'Like Spartan Helen, I caused a war. She caused hers by letting men who wanted her take her. I caused mine because I wouldn't be given, wouldn't be taken, but chose my man and my fate. The man was famous, the fate obscure; not a bad balance.' Lavinia is the daughter of the King of Latium, a victorious warrior who loves peace; she is her father's ...Read More'Like Spartan Helen, I caused a war. She caused hers by letting men who wanted her take her. I caused mine because I wouldn't be given, wouldn't be taken, but chose my man and my fate. The man was famous, the fate obscure; not a bad balance.' Lavinia is the daughter of the King of Latium, a victorious warrior who loves peace; she is her father's closest companion. Now of an age to wed, Lavinia's mother favours her own kinsman, King Turnus of Rutulia, handsome, heroic, everything a young girl should want. Instead, Lavinia dreams of mighty Aeneas, a man she has heard of only from a ghost of a poet, who comes to her in the gods' holy place and tells her of her future, and Aeneas' past...If she refuses to wed Turnus, Lavinia knows she will start a war - but her fate was set the moment the poet appeared to her in a dream and told her of the adventurer who fled fallen Troy, holding his son's hand and carrying his father on his back...Read Less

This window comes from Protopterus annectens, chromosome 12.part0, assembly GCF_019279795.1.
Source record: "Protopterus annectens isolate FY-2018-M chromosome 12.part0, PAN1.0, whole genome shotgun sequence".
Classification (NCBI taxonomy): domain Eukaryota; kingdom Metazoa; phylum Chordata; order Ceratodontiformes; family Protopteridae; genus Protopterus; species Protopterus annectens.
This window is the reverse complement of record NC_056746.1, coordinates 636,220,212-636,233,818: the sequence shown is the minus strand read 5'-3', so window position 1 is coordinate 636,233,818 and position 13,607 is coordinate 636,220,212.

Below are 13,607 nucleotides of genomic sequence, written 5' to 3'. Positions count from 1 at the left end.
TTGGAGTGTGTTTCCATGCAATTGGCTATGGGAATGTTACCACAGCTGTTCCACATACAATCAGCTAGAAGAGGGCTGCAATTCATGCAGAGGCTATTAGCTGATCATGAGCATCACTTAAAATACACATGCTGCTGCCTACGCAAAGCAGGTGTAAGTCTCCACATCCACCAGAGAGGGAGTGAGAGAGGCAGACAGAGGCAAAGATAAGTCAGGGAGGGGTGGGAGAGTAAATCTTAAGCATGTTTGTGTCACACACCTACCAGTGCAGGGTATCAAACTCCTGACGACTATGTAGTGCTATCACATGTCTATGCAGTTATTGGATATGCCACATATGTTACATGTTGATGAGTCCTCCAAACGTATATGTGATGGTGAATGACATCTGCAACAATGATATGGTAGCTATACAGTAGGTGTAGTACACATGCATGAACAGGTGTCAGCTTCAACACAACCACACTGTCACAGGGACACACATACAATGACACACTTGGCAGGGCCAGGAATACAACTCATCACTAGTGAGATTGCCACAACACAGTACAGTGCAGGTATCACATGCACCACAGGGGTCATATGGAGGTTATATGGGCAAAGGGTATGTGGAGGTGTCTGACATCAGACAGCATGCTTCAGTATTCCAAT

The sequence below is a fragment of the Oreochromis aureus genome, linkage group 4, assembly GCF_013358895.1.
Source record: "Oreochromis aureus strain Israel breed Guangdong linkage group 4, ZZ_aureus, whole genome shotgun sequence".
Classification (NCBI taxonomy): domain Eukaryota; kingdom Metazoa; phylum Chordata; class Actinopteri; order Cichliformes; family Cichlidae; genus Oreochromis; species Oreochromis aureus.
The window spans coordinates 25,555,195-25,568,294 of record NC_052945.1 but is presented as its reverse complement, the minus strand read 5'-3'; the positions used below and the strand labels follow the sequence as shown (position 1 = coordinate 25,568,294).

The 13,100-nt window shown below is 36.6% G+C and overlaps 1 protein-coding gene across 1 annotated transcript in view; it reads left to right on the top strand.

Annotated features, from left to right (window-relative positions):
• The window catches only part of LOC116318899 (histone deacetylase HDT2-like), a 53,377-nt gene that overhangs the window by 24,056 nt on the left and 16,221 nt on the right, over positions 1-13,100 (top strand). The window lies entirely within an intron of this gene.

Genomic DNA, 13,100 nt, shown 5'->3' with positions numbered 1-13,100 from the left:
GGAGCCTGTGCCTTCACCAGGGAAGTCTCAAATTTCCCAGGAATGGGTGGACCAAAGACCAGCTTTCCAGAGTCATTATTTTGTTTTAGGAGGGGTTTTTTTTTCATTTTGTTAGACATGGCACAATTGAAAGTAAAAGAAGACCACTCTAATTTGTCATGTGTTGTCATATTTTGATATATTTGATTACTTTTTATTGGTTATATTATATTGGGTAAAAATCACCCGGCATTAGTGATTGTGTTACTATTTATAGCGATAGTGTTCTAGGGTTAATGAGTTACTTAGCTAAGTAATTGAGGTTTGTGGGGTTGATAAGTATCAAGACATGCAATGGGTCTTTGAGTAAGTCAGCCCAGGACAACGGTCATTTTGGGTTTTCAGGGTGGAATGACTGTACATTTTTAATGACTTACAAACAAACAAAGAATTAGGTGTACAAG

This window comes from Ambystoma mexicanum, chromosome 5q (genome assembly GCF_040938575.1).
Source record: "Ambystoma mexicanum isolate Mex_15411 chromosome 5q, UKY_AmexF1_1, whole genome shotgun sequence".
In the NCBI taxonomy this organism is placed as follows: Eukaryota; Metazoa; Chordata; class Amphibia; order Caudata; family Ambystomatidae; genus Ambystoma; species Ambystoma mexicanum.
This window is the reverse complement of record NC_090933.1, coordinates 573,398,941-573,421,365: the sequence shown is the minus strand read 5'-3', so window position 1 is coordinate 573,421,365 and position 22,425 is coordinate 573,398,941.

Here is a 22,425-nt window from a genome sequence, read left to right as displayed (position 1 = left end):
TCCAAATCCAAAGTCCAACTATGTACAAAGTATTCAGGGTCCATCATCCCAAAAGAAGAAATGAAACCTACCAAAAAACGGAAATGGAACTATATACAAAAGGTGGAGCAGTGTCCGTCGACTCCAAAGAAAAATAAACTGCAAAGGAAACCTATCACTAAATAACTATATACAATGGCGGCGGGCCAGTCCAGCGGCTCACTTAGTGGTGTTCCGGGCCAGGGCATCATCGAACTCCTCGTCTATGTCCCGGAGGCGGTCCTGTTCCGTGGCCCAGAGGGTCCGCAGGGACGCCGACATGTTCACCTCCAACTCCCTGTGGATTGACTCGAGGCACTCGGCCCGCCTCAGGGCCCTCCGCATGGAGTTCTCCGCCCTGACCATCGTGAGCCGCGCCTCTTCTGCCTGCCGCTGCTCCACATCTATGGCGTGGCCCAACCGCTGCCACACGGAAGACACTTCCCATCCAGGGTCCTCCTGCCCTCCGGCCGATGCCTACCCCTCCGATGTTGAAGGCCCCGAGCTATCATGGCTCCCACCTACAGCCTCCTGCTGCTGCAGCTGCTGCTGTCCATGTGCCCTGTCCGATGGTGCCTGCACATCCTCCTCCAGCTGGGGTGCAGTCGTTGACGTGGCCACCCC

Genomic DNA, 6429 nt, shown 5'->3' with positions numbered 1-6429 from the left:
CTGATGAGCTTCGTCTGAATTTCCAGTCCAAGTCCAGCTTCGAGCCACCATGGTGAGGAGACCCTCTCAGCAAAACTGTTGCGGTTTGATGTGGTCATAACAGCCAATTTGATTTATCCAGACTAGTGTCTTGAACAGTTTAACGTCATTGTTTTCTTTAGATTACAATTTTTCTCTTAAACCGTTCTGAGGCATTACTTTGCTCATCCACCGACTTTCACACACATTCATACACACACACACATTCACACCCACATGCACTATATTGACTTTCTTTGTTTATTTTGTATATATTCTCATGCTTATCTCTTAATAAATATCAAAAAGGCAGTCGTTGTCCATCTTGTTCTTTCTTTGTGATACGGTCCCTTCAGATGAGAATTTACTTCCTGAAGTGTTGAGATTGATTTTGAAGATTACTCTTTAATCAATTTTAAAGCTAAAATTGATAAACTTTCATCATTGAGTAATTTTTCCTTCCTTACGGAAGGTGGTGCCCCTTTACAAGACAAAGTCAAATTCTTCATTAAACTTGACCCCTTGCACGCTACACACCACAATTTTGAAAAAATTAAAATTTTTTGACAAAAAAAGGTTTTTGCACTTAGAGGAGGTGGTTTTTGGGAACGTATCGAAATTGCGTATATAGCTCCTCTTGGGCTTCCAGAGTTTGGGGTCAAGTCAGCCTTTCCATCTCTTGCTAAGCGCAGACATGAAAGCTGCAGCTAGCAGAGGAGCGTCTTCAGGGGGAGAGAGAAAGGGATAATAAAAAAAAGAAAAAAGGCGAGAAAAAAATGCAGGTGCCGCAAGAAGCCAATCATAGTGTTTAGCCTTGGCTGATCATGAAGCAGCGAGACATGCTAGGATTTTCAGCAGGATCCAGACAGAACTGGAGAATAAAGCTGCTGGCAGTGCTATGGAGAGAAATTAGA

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"Lavinia" is a thoughtful exploration of Vergil's shadowy wisp of a character, the daughter of the king of Latium, as introduced in "The Aeneid" as the fought-for bride of Aeneas. In the poem she has no lines and is not given much character beyond "tearing her golden tresses" at her mother's funeral. Well no more. Le Guin, with deep love and respect for Vergil, decided to delve into the character and her world, suggesting what her life must have been like before the remnants of Trojan society came straggling up their river. First of all, says Lavinia, her hair is dark and always has been. Including even small details such as these, Lavinia tells us the story of her life, gently refuting the poet's portrayal of her while admitting she understands why she may have been perceived as nothing more than a meek, obedient daughter. The writing here is like nothing I've ever read from Le Guin. It is much less dry than her usual style, and more immediately accessible. I've grown accustomed to switching on a certain mode in my brain for processing the dryness when sitting down to read Le Guin, but I found that wasn't necessary at all in this case. There is also a beautiful quality of airiness and earthiness to the atmosphere of the narrative; the whole imagined environment practically hums with life, and Lavinia is a deeply sympathetic and charismatic narrator. The book is an exquisite portrait of Italy before Rome and before the Greek and Latin gods merged. It is also a meditation on gender roles in peace and especially in war, and observes the effects of warfare on the social fabric of a previously peaceful society. I cannot recommend this book highly enough.
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